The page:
The world currently exists in an infinite growth paradigm — an impossibility that will lead to the planet’s destruction if not curtailed — where increased production and consumption are desired. A pressure to work, spend, and consumptively “contribute” can come from both internal and external sources. This environment makes frugality challenging.
Individually, I struggle to save money, eat out less, and make healthy financial choices. It’s easy to pull out excuses: I’m tired, stressed, or too busy. This monologue pushes me to spend on items that should make me feel relaxed and content. They don’t. My precarious budget necessitates and encourages an alternative. Moreover, I’m motivated to reduce my environmental impact due to climate change. To consume is human (i.e., food), but to buy endlessly and without reason is disastrous. But I can’t say it’s easy, as I must be continually mindful of my spending. Mistakes happen when I’m not actively working at it. Last weekend I spent about $35 going out for food and drinks, in a moment of total unconscious spending.
Along with this self-promulgated racket, there are also social pressures that encourage spending. Society has certain expectations about wealth and success. Usually, achievement in the eyes of our capitalist system requires a paycheck of about $50,000 or more — with continual raises and bonuses. Income must also be spent conspicuously. In other words, you should find ways to spend on things that provide no material value — they just occupy space (i.e., larger cars, homes, and the crap to fill them).
If you aren’t making these purchases there can be a social reaction or rejection. This is where frugality gets messy. For instance, I tried a dating site that asked whether I owned a car. The question seemed innocuous enough, but upon further inspection I realized it was aimed at attractiveness. See, asking whether I had a car was meant to give information to potential women. They would be asked the same thing, but I could see many women’s profiles needed the man to have a car. It made me feel bad. Not having a car made me less attractive; an obvious societal pressure, which still felt unexpectedly horrible. I clearly wasn’t meeting the expectations of those on the site. I wished I owned a car momentarily.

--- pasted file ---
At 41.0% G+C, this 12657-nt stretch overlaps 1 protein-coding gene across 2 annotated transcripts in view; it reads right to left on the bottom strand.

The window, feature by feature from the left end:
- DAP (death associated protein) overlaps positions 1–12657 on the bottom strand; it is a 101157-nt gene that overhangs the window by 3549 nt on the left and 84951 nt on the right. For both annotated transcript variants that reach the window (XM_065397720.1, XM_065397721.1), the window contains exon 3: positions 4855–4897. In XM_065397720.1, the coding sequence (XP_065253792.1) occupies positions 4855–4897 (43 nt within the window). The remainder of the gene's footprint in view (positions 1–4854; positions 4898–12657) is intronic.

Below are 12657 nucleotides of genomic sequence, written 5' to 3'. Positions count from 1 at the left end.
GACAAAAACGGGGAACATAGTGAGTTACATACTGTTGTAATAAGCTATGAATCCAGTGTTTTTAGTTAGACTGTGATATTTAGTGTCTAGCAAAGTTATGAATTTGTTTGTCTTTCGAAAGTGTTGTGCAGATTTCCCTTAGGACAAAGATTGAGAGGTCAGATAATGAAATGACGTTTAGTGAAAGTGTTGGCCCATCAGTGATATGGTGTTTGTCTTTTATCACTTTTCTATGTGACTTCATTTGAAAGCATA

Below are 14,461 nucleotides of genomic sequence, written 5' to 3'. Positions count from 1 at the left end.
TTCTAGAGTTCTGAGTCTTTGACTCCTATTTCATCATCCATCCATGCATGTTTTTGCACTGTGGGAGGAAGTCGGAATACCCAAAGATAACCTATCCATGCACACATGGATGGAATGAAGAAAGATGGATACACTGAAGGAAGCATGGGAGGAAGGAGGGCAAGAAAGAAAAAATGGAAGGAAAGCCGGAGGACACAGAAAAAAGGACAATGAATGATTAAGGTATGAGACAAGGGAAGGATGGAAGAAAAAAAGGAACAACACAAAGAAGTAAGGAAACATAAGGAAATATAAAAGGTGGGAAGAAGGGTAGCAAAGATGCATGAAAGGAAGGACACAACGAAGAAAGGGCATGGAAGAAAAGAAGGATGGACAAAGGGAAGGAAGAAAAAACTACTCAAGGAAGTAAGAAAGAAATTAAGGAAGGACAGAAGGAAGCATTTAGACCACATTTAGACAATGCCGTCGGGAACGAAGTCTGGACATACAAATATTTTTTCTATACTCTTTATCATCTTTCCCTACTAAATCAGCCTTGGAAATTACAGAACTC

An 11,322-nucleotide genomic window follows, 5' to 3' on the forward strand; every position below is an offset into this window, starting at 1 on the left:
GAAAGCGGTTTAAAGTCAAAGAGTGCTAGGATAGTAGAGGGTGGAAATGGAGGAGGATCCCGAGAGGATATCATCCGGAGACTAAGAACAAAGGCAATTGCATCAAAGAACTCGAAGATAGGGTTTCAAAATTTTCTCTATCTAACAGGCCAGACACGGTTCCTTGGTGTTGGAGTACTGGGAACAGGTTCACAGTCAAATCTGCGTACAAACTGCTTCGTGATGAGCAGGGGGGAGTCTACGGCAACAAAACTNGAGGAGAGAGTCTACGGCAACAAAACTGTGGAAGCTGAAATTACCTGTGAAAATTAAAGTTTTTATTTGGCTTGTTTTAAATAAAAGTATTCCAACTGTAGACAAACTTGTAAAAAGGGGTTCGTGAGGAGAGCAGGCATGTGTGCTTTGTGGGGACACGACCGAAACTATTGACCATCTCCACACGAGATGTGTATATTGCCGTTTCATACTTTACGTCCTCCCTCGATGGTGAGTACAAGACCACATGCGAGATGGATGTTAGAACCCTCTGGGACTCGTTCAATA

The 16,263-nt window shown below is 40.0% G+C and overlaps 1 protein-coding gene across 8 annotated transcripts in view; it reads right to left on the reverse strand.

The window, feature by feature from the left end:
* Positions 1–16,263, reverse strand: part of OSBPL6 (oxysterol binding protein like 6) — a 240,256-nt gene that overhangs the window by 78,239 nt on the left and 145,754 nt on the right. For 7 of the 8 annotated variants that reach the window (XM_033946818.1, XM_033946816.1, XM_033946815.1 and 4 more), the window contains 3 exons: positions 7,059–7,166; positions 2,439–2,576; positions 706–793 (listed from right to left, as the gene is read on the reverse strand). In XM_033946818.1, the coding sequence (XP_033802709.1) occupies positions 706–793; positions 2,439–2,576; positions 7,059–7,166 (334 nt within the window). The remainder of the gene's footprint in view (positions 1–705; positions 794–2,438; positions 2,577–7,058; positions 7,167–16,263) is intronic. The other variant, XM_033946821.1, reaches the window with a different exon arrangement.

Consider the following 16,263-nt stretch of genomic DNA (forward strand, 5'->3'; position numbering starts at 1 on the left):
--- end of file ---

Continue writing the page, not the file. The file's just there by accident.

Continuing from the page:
It’s not just cars. Look at the phone in your pocket. If you’re a millennial, it’s likely a smartphone — mine is! When you see someone pull out a flip phone or a “brick,” you may judge that person’s income level and status — I have. But is that fair, right, or healthy?
The greatest challenge to my frugality has come from those who verbally question my decisions (fortunately, none of my friends 🙂 ). For example, there are people who tell me I’m not frugal enough or could/should be doing better. Essentially, they’re saying, “You’re trying to be frugal, but you haven’t met my expectations. If you really want to be frugal, you’d do this…” The other critique I receive is that my frugality hurts the economy. By reducing my consumption, I’m somehow not doing my part. When I more accurately reflect on these situations, I realize that something about my goals are creating a reactionary defensiveness in some people.
I’ve found that my method of talking about frugality and saving money greatly affects how safe others feel about their own choices. A spendthrift may inherently be insulted and/or self-conscious by my choices. What they don’t realize is that their social pressures (or critiques) can act on a healthy budget to encourage conformity and consumption.
Becoming more frugal isn’t without challenges — both internal and external. The frugal life isn’t always easy, but it certainly feels rewarding when done right.